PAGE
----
Kentucky's most unusual garden is found on the grounds of the Kentucky State Capitol in Frankfort. The Floral Clock is made up of 13,000 plants. The face of the clock is 34 feet across, and a special mechanism enables the quarter-ton hands to move. The whole blooming thing sits in a 100-ton planter above a reflecting pool. Open daily dawn to dusk. Free admission. (502) 564-3449. Frankfort is 27 miles west of Lexington via I-64 or US 60.

Bluegrass Note: They are poisonous when raw, but early settlers roasted the seeds of the Kentucky Coffeetree to make a coffee substitute. Black, leathery pods filled with bean-like seeds hang from branches which are bare most of the year. The Coffeetree was the official Kentucky State Tree until 1994, when the Legislature bumped it for the more "popular" Tulip Poplar, a member of the magnolia family.

Parisian Plot

About 100 varieties of trees - including many varieties of flowering dogwoods -- numerous flowering plants, a rose garden and a fish pool are found in the five-acre Nannine Clay Wallis Arboretum, 616 Pleasant Street in Paris. The arboretum is the "back yard" of the headquarters of the Garden Club of Kentucky. View the gardens daily, sunrise to sunset, unless a special event is taking place. Admission is free. (859) 987-6158. Paris is 18 miles north of Lexington via US 27/68.

Seeds of Shaker Life

Although the main attractions at Shaker Village of Pleasant Hill are the beautifully restored buildings, garden enthusiasts will also enjoy the outdoor views at America's largest restored Shaker community. There are herb and vegetable gardens at the village, planted and tended as they might have been when this was a thriving 19th-century Shaker community. Shaker Village is about 25 miles southwest of Lexington via US 68. It's open daily; admission charged. (859) 734-5411 or toll-free, (800) 734-5611.

A Country Retreat

On the way to Shaker Village, avid gardeners will want to stop at Springhouse Gardens, just south of Lexington on US 68 across from The Golf Club of the Bluegrass (formerly Widow's Watch Golf Course). A natural spring, dry-laid limestone fences and towering sycamores lend a rustic feel to this Central Kentucky garden center. Owner Richard Weber has incorporated many artifacts found on the property, formerly part of a tobacco farm, into its design. Even a child's old red wagon discovered in the barn found new life hauling plants. More than just a nursery, a variety of permanent display gardens including water gardens and beautifully constructed shade pavilions make Springhouse a year round destination. You are welcome to wander the 6 1/2 acres. Hours vary from season to season. 185 West Catnip Hill Road. Call (859) 224-1417.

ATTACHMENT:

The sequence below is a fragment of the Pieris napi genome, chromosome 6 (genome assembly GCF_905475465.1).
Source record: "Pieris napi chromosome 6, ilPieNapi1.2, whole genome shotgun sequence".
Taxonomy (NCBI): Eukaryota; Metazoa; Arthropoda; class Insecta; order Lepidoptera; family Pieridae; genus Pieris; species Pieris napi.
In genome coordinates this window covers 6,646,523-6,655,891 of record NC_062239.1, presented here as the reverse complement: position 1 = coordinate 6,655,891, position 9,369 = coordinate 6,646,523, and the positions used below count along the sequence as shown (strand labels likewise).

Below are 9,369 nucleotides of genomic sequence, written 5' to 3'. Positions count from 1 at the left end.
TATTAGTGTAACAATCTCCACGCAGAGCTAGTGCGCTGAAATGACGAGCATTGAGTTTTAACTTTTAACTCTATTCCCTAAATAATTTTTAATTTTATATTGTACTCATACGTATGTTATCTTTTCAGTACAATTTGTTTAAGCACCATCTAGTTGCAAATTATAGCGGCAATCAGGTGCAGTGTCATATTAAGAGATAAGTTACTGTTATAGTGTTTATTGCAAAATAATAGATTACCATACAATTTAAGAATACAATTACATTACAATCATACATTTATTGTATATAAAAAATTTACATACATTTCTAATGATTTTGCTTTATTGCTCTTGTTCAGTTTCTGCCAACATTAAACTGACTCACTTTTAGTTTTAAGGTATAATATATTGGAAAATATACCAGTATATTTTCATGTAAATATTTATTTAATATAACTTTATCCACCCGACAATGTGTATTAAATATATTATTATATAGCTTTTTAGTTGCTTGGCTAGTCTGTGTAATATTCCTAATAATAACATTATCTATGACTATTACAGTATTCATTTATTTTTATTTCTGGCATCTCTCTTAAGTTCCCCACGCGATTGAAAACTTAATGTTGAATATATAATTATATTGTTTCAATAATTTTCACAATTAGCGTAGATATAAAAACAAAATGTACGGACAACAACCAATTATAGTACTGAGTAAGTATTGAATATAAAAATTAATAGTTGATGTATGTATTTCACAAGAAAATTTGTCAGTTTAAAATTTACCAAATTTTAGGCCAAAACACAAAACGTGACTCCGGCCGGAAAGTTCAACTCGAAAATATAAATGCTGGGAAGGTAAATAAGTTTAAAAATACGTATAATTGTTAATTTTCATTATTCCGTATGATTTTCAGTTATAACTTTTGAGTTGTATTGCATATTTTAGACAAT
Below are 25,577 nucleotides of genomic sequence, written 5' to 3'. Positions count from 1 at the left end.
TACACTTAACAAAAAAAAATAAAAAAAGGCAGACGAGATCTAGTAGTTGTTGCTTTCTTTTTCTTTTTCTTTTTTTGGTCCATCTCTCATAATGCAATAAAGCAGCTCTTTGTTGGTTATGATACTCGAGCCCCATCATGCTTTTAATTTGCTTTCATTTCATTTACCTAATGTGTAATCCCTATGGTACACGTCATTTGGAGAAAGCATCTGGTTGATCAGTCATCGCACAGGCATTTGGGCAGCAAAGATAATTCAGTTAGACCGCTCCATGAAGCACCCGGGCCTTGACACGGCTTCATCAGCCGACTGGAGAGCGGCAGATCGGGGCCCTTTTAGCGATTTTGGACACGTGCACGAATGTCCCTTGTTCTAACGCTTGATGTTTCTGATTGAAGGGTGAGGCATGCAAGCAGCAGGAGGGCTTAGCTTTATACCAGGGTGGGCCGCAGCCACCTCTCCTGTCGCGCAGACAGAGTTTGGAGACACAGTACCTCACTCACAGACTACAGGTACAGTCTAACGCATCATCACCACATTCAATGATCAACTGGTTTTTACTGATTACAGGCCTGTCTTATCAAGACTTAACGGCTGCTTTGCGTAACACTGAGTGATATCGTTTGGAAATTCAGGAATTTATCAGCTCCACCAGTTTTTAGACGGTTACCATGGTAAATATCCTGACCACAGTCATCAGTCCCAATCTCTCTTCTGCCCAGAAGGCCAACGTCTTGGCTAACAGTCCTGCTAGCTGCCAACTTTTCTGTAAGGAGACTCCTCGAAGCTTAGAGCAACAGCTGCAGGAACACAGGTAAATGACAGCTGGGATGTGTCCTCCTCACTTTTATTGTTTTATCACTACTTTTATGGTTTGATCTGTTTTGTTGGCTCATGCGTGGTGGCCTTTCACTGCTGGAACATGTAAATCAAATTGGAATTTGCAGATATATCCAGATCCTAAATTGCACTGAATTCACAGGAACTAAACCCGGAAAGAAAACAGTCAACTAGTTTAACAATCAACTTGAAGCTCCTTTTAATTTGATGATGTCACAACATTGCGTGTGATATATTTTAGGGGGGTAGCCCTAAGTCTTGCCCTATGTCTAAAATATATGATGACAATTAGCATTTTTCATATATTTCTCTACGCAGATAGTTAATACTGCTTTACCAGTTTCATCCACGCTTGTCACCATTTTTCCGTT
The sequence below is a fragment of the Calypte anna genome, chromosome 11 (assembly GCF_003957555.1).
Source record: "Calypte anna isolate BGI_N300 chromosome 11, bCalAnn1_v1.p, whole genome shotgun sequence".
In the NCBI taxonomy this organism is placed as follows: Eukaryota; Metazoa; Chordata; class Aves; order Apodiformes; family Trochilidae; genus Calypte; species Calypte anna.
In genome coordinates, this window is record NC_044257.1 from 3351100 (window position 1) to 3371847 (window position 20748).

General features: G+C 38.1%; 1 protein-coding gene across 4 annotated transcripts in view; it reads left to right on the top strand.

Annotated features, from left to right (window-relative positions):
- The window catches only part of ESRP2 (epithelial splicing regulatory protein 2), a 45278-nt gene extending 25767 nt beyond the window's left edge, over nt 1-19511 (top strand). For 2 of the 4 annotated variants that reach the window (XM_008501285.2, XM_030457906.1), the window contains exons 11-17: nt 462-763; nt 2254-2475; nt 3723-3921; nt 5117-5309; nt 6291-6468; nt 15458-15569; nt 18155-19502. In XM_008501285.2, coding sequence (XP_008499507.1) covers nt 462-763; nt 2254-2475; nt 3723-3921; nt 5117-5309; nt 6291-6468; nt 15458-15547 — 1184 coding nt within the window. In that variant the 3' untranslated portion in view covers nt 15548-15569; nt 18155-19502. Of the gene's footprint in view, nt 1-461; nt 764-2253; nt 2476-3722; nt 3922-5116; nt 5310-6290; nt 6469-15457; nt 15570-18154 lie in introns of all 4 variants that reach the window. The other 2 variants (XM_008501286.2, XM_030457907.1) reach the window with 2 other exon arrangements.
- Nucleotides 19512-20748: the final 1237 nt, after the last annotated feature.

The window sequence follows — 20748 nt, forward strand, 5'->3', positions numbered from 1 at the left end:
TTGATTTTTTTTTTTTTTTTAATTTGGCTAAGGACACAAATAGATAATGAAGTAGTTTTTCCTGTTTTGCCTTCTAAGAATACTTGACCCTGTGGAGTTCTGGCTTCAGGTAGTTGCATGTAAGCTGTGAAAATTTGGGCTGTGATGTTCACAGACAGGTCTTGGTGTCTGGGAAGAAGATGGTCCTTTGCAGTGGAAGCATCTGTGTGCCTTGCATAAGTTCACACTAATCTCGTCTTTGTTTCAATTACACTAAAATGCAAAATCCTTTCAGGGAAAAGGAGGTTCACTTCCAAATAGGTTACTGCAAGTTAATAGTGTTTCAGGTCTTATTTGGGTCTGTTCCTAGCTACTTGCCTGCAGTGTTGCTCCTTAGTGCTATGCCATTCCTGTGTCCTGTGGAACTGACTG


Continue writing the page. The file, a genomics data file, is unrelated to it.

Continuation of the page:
Hands Across the Ocean

A joint project between Georgetown's sister city, Tahara, Japan, and local garden enthusiasts, Yuko-En on the Elkhorn flourishes on the banks of Elkhorn Creek. It is the Official Kentucky-Japan Friendship garden and one of the largest Japanese gardens in America. Complete with waterfalls, arched bridges and a Zen rock garden, you can let your mind escape to another place. Take the short drive to Georgetown and see native Japanese maples, irises and other flora. Open daily from dawn until dusk. 700 Cincinnati Pike, Georgetown. (502) 316-4554.

Bluegrass Note: Kentuckians have also made their mark in vegetable gardening. Bibb lettuce, also known as limestone lettuce, was developed by amateur horticulturist John B. Bibb in his backyard garden in Frankfort, Kentucky, sometime around 1865. You can walk by the Bibb-Burnley House on Wapping Street in Frankfort.

Living History

Floracliff, a 287 acre nature preserve in southern Fayette County, has an astounding number of ancient trees. one tree, known affectionatelly as "The One," is a Chinkapin oak dating to 1611. Twelve other trees pre-date Daniel Boone and James Harrod. Floracliff's uplands and gorges are one of the best places to view wildflowers in the Bluegrass Region.The sanctuary is open by appointment only, but offers a variety of walks, events, and hands-on workshops to interested individuals and groups. (859) 351-7770.

Farther Afield

A bit farther from Lexington but still within easy driving distance are several other fascinating gardens:

The 14,000 public acres at Bernheim  Forest, includes a 600-acre landscape arboretum with more than 1,800 labeled varieties of plants, a visitor center and three lakes. Bernheim Arboretum includes the largest collection of American hollies in North America. The arboretum includes herb gardens, a butterfly garden, water gardens and other perennial and annual plantings. Bernheim is open year-round, daily except Christmas Day and New Year's Day, from 7:00 a.m. until sunset. It's located on Ky. 245 off I-65 near Clermont, Kentucky, about 58 miles from Lexington. Admission free during the week; there's a $5 per-vehicle charge on weekends and holidays ($10 for vans and RVs). (502) 955-8512.

Gardener-to-gardener inspiration and idea-sharing were what Mary Ellen Pesek and her husband Mark Lawhorn had in mind when they decided to open their six acres of gardens to the public. The couple's Big Bone Gardens, across from Big Bone Lick State Park, includes seven water gardens, herb gardens, a Gnome garden and other theme gardens, with an emphasis on naturalistic landscaping and organic care. It's open to the public Saturdays and Sundays from mid-April through mid-July. Hours are 12 p.m.- 5 p.m. Big Bone Lick is about 72 miles from Lexington off I-75. Free. (859) 869-1315.

We've found the many people who are interested in our Gardens Ideo Guide article are also interested in our article on Agritourism.

For more information contact VisitLEX, the Lexington Convention and Visitors Bureau, at (800) 845-3959.

By Teresa Day, a freelance travel writer based in Georgetown, KY.
Edited and updated by Lu Ann Pelle March 2016.